Background: Multiple studies have demonstrated strong associations between cardiorespiratory fitness and lower cardiovascular disease mortality. In contrast, little is known about associations of fitness with nonfatal cardiovascular events.
Methods and results: Linking individual participant data from the Cooper Center Longitudinal Study with Medicare claims files, we studied 20642 participants (21% women) with fitness measured at the mean age of 49 years and who survived to receive Medicare coverage from 1999 to 2009. Fitness was categorized into age- and sex-specific quintiles (Q) according to Balke protocol treadmill time with Q1 as low fitness. Fitness was also estimated in metabolic equivalents according to treadmill time. Associations between midlife fitness and hospitalizations for heart failure and acute myocardial infarction after the age of 65 years were assessed by applying a proportional hazards model to the multivariate failure time data. After 133514 person-years of Medicare follow-up, we observed 1051 hospitalizations for heart failure and 832 hospitalizations for acute myocardial infarction. Compared with high fitness (Q4-5), low fitness (Q1) was associated with a higher rate of heart failure hospitalization (14.3% versus 4.2%) and hospitalization for myocardial infarction (9.7% versus 4.5%). After multivariable adjustment for baseline age, blood pressure, diabetes mellitus, body mass index, smoking status, and total cholesterol, a 1 unit greater fitness level in metabolic equivalents achieved in midlife was associated with ≈20% lower risk for heart failure hospitalization after the age of 65 years (men: hazard ratio [95% confidence intervals], 0.79 [0.75-0.83]; P<0.001 and women: 0.81 [0.68-0.96]; P=0.01) but just a 10% lower risk for acute myocardial infarction in men (0.91 [0.87-0.95]; P<0.001) and no association in women (0.97 [0.83-1.13]; P=0.68).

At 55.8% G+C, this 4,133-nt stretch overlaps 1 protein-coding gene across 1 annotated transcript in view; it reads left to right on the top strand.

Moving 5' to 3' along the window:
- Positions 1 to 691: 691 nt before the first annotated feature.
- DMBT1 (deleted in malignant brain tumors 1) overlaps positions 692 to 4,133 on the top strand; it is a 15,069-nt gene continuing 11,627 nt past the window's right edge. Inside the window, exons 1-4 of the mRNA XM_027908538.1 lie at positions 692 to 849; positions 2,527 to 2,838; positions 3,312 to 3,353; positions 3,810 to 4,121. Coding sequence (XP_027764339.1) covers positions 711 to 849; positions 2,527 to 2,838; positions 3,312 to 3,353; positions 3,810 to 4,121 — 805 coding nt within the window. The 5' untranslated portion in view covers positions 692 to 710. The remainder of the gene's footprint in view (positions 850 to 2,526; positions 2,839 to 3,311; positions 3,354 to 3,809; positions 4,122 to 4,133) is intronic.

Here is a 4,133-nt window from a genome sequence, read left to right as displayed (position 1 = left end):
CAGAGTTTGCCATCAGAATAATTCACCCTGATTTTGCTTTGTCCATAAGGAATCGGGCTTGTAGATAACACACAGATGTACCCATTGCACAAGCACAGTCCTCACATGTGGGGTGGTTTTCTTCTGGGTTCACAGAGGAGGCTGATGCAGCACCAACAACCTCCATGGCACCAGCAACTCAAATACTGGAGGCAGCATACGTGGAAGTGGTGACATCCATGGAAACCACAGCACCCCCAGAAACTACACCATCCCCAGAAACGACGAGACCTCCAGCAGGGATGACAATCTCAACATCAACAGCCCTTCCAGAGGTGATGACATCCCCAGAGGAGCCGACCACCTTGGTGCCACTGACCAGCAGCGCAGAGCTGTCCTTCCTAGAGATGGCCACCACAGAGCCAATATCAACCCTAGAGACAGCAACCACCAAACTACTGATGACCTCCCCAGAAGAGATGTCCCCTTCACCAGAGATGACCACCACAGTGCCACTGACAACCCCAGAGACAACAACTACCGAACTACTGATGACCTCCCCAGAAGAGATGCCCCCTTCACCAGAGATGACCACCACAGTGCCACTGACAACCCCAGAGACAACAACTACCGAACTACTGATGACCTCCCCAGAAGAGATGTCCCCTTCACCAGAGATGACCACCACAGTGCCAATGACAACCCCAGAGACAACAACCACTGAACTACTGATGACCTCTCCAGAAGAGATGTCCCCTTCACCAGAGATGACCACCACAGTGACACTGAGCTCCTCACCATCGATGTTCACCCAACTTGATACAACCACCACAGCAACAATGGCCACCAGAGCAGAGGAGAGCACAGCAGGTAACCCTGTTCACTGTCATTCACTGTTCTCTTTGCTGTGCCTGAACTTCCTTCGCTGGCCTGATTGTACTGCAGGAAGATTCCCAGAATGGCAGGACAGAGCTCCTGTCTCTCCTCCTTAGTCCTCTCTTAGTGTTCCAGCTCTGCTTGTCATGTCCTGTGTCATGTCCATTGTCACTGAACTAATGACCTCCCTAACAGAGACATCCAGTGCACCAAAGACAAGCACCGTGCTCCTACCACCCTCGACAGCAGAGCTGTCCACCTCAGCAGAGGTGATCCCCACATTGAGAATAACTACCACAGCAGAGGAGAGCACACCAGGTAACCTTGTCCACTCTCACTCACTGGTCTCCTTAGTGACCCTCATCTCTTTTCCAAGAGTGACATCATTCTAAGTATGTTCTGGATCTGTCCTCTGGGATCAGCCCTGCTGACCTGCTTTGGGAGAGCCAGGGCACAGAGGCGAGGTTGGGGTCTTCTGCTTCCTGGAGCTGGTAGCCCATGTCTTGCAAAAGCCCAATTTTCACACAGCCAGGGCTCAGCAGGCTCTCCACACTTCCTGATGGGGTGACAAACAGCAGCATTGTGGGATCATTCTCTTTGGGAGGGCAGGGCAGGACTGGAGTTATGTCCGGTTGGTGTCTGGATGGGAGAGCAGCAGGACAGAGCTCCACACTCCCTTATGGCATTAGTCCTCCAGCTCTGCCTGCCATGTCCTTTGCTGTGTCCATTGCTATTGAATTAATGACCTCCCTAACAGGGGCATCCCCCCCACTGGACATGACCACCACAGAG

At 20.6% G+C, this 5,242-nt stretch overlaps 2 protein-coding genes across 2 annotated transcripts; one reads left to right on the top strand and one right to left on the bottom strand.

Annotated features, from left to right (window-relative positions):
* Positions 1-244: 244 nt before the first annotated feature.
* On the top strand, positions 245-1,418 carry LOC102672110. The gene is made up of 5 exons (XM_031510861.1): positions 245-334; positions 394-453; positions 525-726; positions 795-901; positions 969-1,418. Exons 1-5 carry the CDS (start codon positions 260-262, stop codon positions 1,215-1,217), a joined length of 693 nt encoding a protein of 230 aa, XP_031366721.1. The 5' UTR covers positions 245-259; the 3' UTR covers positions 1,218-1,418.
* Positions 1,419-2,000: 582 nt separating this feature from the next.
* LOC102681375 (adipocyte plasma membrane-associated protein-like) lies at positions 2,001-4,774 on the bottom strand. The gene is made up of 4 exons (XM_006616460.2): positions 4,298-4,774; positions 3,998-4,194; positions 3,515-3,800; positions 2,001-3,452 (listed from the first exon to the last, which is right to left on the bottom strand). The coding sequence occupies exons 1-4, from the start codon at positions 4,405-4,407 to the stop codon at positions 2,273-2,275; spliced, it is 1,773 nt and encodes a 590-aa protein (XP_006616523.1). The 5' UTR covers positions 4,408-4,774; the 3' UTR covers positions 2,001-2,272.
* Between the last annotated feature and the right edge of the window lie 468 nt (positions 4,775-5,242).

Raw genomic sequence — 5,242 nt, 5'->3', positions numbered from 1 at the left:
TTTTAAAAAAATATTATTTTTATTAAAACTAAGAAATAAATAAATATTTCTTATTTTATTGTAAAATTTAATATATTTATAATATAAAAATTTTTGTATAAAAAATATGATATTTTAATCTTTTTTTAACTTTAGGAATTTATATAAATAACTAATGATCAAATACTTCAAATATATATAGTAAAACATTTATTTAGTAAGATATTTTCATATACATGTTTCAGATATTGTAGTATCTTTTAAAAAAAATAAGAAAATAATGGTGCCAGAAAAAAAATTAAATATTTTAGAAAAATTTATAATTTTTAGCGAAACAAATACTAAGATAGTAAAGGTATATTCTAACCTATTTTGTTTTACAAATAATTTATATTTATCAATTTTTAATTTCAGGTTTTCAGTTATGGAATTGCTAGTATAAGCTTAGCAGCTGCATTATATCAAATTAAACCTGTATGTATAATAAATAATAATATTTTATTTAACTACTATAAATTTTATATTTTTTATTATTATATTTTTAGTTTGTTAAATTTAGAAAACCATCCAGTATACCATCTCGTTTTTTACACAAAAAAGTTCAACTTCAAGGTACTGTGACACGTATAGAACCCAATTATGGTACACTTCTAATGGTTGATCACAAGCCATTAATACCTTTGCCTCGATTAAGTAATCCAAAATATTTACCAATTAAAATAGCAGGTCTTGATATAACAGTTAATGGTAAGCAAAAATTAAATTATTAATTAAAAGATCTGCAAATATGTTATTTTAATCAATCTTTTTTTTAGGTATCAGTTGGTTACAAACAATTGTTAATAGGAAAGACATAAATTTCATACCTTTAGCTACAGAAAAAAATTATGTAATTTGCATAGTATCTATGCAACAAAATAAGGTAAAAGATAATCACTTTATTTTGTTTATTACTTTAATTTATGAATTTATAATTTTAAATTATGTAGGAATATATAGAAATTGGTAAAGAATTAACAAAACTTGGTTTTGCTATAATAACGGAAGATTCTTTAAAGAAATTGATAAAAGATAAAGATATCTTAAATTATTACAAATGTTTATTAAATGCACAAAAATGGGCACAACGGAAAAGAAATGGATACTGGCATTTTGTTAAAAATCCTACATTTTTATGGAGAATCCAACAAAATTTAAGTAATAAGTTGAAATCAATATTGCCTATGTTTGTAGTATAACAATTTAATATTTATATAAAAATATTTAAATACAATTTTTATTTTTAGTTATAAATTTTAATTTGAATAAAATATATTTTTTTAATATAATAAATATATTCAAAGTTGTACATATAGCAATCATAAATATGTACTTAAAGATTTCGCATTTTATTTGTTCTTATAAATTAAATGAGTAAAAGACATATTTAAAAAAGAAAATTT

Conclusions: Fitness in healthy, middle-aged adults is more strongly associated with heart failure hospitalization than acute myocardial infarction outcomes decades later in older age.